Feeling Secure With The Media

Heroes Remember

Feeling Secure With The Media

Transcript
If I had a choice between twenty personal body guards and one camera from a reputable media outlet, I’d take the camera every time. People don’t want to commit war crimes or screw up or kill people when there’s a camera there filming it. So if you get a CNN cameraman, or ABC or whatever. I mean, I’m slightly exaggerating to make the point, but it’s true. I would take the media with me in difficult circumstance and feel a lot more secure. Cause we would always be out-numbered. I mean there were 300,000. Most of them armed in Sarajevo, pissed off at somebody on the other side of the street from another ethnic group or whatever, and just about everybody hated us because we were a protection force that weren’t protecting anybody. We were just bringing in food and medicine. And so, from that point of view, there’s no way you’re gonna fight back and win. I mean, when I received a ridiculous order from the UN that said, “Use such force as necessary to guarantee the safe delivery of humanitarian aid,” that’s something the security council thought of. So I just said to myself, okay there’s 300,000 people here. It’s surrounded. The city is surrounded. I’ve got less than a thousand. We’re lightly armed. I’m going to ignore the order. And some of my soldiers said, “Yeah sir but we can, we can fight our way through that checkpoint, you know, that’s holding us up every morning.” And I said, “Yeah you sure can, but there’s twenty- eight more before you get to a safe border somewhere or the Adriatic and split. So you’re going to fight your way successfully and on the second one you’ll all be dead. So there’s no way that I’m going to permit you to do that.” So that’s where, that’s where I have some disagreement with other people who think you’re always a slave to the mission. No you’re not!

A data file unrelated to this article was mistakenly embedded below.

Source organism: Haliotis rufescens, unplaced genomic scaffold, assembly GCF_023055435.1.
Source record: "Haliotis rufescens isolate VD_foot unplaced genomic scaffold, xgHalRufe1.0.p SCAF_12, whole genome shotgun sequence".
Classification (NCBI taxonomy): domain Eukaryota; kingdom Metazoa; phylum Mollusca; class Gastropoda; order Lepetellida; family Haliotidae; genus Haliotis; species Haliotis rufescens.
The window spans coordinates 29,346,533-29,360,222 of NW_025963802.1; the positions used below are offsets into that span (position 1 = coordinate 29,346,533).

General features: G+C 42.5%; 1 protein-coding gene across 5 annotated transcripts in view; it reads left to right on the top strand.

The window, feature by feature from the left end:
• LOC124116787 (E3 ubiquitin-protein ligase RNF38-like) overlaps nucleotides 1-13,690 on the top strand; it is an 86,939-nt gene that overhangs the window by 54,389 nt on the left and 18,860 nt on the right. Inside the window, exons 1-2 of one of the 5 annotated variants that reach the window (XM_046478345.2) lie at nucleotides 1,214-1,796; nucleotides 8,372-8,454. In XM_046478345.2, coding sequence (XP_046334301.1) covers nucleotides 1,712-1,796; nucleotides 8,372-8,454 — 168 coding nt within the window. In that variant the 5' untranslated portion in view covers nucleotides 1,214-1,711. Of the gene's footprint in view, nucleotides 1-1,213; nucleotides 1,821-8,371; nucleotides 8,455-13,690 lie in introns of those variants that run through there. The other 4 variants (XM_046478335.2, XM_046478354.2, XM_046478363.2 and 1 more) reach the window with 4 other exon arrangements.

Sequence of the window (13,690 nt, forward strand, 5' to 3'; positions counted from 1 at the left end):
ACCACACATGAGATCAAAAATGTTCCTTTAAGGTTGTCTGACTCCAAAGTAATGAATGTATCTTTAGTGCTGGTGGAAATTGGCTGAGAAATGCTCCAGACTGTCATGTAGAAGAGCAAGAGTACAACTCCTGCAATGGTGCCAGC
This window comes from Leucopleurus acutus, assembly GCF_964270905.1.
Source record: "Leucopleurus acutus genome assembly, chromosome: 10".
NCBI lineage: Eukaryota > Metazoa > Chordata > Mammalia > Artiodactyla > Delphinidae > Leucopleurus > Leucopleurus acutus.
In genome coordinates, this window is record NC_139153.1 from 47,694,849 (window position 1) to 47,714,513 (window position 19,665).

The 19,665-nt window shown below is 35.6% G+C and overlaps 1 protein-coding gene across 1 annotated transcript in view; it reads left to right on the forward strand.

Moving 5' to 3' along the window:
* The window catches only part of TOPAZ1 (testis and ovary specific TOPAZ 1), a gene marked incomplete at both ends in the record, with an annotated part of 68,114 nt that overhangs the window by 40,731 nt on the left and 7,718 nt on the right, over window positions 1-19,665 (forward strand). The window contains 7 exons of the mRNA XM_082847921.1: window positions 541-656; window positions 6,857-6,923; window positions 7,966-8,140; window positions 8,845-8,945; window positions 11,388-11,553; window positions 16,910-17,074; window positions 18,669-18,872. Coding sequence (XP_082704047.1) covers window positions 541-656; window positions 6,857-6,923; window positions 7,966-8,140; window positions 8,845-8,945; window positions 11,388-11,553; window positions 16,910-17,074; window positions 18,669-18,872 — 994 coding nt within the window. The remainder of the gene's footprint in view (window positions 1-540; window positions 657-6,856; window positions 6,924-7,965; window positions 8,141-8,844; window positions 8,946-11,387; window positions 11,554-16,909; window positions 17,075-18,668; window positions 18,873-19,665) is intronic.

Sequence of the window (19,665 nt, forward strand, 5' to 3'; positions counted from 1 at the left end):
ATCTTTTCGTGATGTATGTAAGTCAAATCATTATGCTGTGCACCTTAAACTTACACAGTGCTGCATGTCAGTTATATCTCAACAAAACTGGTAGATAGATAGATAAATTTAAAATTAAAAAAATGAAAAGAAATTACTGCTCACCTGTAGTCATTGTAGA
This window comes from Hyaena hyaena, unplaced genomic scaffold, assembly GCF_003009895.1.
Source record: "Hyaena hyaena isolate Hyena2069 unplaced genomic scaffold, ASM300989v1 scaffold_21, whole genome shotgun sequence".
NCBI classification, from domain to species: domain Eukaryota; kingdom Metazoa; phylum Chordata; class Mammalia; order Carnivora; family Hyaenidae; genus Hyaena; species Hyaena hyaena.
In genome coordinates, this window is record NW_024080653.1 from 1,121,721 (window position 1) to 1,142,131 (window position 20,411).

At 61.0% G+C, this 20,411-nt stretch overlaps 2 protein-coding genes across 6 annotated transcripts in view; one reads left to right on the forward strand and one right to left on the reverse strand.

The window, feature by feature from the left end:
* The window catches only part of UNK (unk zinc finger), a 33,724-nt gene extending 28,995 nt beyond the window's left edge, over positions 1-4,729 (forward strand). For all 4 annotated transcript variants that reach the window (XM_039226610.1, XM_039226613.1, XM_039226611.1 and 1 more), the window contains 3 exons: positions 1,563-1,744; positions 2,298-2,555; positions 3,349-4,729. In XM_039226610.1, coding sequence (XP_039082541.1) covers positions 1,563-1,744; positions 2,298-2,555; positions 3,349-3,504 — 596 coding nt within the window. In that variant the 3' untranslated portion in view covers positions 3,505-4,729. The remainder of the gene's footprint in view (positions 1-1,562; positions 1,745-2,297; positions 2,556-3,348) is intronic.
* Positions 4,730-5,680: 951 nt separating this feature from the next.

Description

Major-General MacKenzie relates his comfort level and preference for the presence of the media during confrontations in the field.

Lewis MacKenzie

Major-General Lewis Mackenzie was born April 30, 1940 in Truro, Nova Scotia and raised in nearby Princeport. He is a graduate of Xavier Junior College, Sydney, Cape Breton and the University of Manitoba. He is a retired general, author and media commentator. General MacKenzie is famous for establishing and commanding Sector Sarajevo’s part of the United Nations Protection Force UNPROFOR in Yugoslavia in 1992. As a result he became the only Canadian, military or civilian, to be awarded a second Meritorious Service Cross. After his many years of service, General MacKenzie retired from the Canadian Forces in 1993. His personal account of his military experiences are written in a book he wrote, “Peacekeeper, Road to Sarajevo”. As well, MacKenzie wrote his second book, “Soldiers Made Me Look Good”. Since retirement, MacKenzie is a regular commentator and in demand as a lecturer in leadership. Major-General MacKenzie continues his role as a leader and a positive influence for the Canadian Youth.

Meta Data
Medium:
Video
Owner:
Veterans Affairs Canada
Duration:
2:01
Person Interviewed:
Lewis MacKenzie
War, Conflict or Mission:
Canadian Armed Forces
Location/Theatre:
Sarajevo
Branch:
Army
Units/Ship:
Royal Canadian Regiment
Rank:
Major-General

Copyright / Permission to Reproduce

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